There are an increasing number of papers dealing with theoretical aspects of QBBs and attempts to tune their properties closer to those of an ideal non-diffracting beams (see for example Ref. [10] and references therein). Here we focus here only on axicon generated beams. More basic treatments of the axicon generated QBB ignore diffraction effects on the axicon edges, assume an ideally sharp axicon tip and – within the scalar description – deal with different spatial distributions of beams (i.e. Gaussian, Laguerre-Gaussian) incident on the axicon [11–14]. They show that the beam retains its lateral shape and size but its intensity varies smoothly along the propagation axis. Extensions to the vectorial descriptions for linearly, radially, or azimuthally polarized beams are known, too [15–19]. More complex models show that diffraction from the axicon edges causes noticeable modulation of the on-axis optical intensity along the beam propagation [4, 10, 20]. Fortunately this effect can be neglected if the waist of the Gaussian beam illuminating the axicon is less than half of the axicon radius [21, 22]. However the influence of imperfect tip of the axicon and its impact upon the generated QBB is rarely addressed in the literature [23–25] even though it also causes undesired axial modulation of the QBB. Numerous practical applications of the QBB are based on smooth lateral profile of optical intensity along the beam propagation, for example simultaneous micromanipulation or guiding of microparticles or atoms [16, 26–33], second harmonic generation [34, 35], optical coherence tomography over a large depth range [23], generation of waveguides [36, 37], and optoporation [38]. Therefore the suppression of the on-axis intensity oscillations and beam width variations is a crucial step to obtain the desired QBB properties and for more successful implementation of the beam.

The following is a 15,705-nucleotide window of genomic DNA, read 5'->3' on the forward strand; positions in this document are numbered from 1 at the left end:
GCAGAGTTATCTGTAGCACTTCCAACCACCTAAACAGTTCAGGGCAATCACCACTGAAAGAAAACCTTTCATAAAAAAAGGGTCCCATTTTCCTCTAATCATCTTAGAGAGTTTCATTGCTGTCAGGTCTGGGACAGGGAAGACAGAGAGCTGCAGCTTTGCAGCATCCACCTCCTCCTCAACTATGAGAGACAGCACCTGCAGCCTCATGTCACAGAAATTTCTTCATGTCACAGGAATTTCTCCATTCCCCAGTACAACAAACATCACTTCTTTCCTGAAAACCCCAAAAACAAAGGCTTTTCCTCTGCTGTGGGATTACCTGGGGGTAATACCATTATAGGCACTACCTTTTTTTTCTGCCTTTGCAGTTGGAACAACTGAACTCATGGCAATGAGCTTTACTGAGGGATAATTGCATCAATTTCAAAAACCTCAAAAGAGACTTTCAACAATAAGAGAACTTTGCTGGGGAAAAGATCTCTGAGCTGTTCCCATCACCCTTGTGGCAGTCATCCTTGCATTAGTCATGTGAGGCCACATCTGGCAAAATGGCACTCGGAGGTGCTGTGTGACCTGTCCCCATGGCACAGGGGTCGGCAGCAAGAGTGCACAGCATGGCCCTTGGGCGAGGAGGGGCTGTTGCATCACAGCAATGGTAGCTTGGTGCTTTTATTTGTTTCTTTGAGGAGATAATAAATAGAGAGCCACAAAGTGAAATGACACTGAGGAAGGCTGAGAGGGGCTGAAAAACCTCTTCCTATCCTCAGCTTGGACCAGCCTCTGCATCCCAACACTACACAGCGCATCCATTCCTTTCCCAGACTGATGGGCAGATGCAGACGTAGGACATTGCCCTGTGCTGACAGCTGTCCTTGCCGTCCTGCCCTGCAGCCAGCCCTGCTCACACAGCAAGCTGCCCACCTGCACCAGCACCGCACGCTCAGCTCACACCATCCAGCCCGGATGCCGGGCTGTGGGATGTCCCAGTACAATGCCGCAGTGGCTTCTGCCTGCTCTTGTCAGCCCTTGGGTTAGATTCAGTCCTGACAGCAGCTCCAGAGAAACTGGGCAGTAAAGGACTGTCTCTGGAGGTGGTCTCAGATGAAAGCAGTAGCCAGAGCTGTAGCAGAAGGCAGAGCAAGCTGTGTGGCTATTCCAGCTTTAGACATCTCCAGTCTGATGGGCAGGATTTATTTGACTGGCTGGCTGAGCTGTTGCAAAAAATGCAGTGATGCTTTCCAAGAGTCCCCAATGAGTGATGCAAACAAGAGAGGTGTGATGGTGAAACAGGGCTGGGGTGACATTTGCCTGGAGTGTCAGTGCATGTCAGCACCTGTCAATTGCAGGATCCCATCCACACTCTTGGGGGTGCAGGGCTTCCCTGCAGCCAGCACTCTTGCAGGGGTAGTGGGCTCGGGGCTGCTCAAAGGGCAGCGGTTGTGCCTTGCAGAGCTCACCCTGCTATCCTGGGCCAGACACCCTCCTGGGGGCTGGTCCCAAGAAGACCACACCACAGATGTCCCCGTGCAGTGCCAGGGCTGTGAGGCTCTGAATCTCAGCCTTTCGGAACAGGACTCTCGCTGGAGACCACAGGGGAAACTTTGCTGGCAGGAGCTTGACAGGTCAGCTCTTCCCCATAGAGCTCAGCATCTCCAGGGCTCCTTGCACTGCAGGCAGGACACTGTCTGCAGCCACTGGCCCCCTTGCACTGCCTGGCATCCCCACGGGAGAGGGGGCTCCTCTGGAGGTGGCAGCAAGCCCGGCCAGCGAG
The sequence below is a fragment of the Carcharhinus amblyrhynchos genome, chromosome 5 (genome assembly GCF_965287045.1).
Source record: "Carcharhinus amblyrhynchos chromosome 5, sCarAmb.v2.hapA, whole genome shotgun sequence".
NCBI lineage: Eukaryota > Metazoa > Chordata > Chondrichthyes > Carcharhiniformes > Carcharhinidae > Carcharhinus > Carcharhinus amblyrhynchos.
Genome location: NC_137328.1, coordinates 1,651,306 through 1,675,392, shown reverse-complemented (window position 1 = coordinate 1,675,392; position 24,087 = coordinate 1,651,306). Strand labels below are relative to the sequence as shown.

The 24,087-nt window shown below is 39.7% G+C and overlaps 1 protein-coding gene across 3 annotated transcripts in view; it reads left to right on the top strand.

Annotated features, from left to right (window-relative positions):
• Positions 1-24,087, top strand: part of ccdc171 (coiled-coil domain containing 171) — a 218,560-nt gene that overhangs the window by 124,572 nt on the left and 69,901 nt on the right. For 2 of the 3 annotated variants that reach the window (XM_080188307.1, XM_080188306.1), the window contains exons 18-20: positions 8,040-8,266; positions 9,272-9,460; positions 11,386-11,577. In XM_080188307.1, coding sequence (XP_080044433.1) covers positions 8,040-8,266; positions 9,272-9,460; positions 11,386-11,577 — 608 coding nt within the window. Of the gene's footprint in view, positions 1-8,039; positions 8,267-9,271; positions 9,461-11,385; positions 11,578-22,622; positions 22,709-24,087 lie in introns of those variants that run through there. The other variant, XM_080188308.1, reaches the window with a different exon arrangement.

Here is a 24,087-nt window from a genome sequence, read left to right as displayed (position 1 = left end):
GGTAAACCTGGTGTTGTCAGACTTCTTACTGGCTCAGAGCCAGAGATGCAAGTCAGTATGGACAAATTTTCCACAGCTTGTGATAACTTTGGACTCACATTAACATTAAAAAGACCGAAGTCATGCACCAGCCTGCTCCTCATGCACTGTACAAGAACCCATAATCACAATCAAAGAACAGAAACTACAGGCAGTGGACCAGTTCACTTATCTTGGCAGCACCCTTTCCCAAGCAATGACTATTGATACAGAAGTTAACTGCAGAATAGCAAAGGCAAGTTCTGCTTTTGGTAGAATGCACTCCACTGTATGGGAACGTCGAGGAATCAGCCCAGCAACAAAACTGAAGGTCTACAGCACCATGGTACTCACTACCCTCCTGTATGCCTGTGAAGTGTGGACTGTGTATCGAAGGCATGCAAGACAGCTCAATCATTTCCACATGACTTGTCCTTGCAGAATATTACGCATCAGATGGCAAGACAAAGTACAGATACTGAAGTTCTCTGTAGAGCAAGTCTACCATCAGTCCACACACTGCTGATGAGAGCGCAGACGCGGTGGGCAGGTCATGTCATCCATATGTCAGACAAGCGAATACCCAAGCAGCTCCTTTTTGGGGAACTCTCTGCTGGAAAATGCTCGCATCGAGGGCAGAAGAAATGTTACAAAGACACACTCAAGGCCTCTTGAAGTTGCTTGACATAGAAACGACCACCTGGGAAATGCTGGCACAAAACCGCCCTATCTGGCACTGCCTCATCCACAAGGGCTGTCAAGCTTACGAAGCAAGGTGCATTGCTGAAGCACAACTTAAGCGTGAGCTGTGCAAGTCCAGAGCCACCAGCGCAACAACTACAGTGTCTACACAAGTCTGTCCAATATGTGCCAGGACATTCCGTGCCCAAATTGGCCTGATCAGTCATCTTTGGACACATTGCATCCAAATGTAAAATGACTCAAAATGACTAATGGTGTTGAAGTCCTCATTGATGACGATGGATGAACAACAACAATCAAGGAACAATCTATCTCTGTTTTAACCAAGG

## 2. Influence of the tip curvature on the quasi-Bessel beam axial intensity distribution

#### 2.1. Quasi-Bessel beam

An ideal Bessel beam is formed when an axicon with a sharp tip (henceforth termed *perfect axicon*) and infinite extent is illuminated with a plane wave. Behind the axicon the wavevectors of refracted plane waves cover the surface of a cone with semi-apex angle *α*
_{0} (see Fig. 1) and the Bessel beam is a product of their interference. Consequently, the angular spectrum of such an ideal Bessel beam behind an ideal axicon with infinite aperture is described by a delta function *δ*(*α*-*α*
_{0}) where the *α* is the polar angle and *α*
_{0} is related to the axicon parameters as

We denote *n* and *n*
_{0} as refractive index of the axicon and medium around the axicon, respectively, and τ as the apex angle of the axicon (see Fig. 1).

However if a perfect axicon is illuminated with a Gaussian beam, the plane wave spectrum behind the axicon is no longer a delta function and its extent increases with decreasing Gaussian beam waist *w*